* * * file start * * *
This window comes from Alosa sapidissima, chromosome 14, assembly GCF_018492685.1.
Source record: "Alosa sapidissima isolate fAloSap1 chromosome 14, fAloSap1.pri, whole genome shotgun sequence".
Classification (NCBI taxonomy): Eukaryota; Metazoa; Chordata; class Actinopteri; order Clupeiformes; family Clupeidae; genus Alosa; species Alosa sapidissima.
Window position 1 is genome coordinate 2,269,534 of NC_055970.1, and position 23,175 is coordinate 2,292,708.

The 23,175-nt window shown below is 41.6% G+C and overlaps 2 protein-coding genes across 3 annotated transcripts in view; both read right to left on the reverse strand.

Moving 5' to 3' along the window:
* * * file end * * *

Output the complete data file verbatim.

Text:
This window comes from Alosa sapidissima, chromosome 14, assembly GCF_018492685.1.
Source record: "Alosa sapidissima isolate fAloSap1 chromosome 14, fAloSap1.pri, whole genome shotgun sequence".
Classification (NCBI taxonomy): Eukaryota; Metazoa; Chordata; class Actinopteri; order Clupeiformes; family Clupeidae; genus Alosa; species Alosa sapidissima.
Window position 1 is genome coordinate 2,269,534 of NC_055970.1, and position 23,175 is coordinate 2,292,708.

The 23,175-nt window shown below is 41.6% G+C and overlaps 2 protein-coding genes across 3 annotated transcripts in view; both read right to left on the reverse strand.

Moving 5' to 3' along the window: